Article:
Editor's note: This is part of an occasional series in
which reporters drop in on interesting classes throughout
the university's eight academic divisions. Suggestions are
The course: Bebop, Modernism and Change. 3 credits.
Offered at Homewood by the Center for Africana Studies in
the Krieger School of Arts and Sciences.
The instructor: Floyd W. Hayes III, a senior
lecturer in the Department of
Political Science and coordinator of programs and
undergraduate studies in the Center for Africana Studies.
Hayes' teaching and research interests include black
politics and political philosophy, urban politics and
public policy, educational policymaking and politics,
leadership studies and the politics of jazz. In addition to
his many published works, Hayes is preparing the fourth
edition of his anthology, A Turbulent Voyage: Readings
in African American Studies, and is working on another
book, "Domination and Ressentiment: The Desperate Vision of
Richard Wright," which will examine Wright's social and
Meeting time: 2 to 3 p.m. on Thursdays and Fridays,
Syllabus: "Jazz is a marvelous subject that needs
more attention from those of us who seek to understand the
history, meaning and significance of the music," Hayes
says. This seminar explores the social and political
content, meanings and intent of jazz music in general and
bebop music in particular. While the major historical focus
is from the 1940s to the 1960s, the seminar also examines
the broader history of black progressive music, or jazz,
and its impact on the social transformations of modern
America. Bebop, as an intellectual and musical system,
embodied and reflected the political and social conditions
of the turbulent times — the frustrations,
aspirations and subversive sensibilities of a progressive
group of black American musicians.
Course work: To encourage an open dialogue and
participation, Hayes requires that each student take a turn
leading a class discussion about that session's reading
assignment. Throughout the semester, each student must
write three five-page "thought papers" focused on an issue
in the reading. Students are also required to write a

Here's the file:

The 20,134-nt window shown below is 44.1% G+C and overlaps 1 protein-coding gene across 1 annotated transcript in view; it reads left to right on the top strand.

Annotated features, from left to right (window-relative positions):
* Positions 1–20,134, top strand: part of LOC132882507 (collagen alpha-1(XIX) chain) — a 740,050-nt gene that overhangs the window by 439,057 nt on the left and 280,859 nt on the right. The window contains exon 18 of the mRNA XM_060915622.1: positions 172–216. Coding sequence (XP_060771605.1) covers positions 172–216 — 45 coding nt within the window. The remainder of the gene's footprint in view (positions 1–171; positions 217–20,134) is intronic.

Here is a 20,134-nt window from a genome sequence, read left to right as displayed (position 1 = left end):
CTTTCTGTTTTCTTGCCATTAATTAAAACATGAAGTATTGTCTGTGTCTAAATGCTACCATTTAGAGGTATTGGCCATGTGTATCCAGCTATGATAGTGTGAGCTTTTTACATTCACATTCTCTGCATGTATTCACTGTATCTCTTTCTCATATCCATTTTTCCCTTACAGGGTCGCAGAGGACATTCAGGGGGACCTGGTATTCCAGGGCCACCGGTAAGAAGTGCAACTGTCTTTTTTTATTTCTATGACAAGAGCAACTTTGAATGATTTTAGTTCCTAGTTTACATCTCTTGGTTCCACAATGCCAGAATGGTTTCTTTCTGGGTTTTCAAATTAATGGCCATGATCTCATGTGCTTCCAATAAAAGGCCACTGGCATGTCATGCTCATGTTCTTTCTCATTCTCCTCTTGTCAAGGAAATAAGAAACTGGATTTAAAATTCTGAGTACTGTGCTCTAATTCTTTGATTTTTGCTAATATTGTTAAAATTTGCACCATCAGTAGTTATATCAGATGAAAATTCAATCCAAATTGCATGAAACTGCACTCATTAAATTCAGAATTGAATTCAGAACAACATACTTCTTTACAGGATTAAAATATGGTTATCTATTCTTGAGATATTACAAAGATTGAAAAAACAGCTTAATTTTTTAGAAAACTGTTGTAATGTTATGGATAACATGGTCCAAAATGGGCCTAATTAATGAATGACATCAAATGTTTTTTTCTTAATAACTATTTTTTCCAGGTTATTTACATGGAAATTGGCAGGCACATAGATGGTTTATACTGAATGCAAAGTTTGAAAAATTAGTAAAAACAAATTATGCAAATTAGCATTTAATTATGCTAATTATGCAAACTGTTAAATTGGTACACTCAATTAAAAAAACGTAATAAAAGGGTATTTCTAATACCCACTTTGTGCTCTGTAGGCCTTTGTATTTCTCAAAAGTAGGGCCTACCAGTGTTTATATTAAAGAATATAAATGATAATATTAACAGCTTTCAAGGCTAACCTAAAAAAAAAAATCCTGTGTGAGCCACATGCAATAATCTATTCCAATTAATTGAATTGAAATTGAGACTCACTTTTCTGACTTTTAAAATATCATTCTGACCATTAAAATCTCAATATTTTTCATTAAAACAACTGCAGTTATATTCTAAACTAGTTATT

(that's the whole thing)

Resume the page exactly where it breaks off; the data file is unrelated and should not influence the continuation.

20-page research paper on a topic directly related to jazz,
modernism and social change, which will be presented to the
class. Jeannette Pierce, one of the university's
librarians, has created an online research guide for
students, which can be accessed at
Required reading: If You Can't Be Free, Be a
Mystery: In Search of Billie Holiday, by Farah Jasmine
Griffin; Blues People: Negro Music in White America,
by LeRoi Jones (Amiri Baraka); Dizzy: The Life and Times
of John Birks Gillespie, by Donald L. Maggin; The
Jazz Cadence of American Culture, by Robert G.
O'Meally; and What Is This Thing Called Jazz? African
American Musicians as Artists, Critics and Activists,
by Eric Porter.
Overheard in class: "There's a connection between
bebop and the ideal of political democracy. Black people
are always trying to get America to live up to its
principles. And the organization, dynamics and music of
bebop are a concept of democracy. Bebop was a group of
musicians who all have a chance to shine through solos.
Miles [Davis] might start playing, but suddenly he just
stops. Then the sax can come in, and then the drums. The
melody goes around and around that way and at the end of
the piece, they all come back together. But it's democratic
because each player gets to do his or her own thing."
— Floyd Hayes
Students say: "The topic of the course jumped out at
me as I am a jazz drummer myself and my favorite music is
bebop. Dr. Hayes' course has been great so far! His speech
is so dynamic as his voice can be heard ringing throughout
Gilman Hall. At times in class he seems to trail totally
off subject; however, what he speaks about always ties into
the topic message. He really knows his history as he
constantly spews off facts on a multitude of subjects. Dr.
Hayes reviews and stresses bebop as an integral part of the
social time, rather than mere ragtime entertainment."
— Warren Mason, 21, a senior from Silver Spring,
Md., who is majoring in public health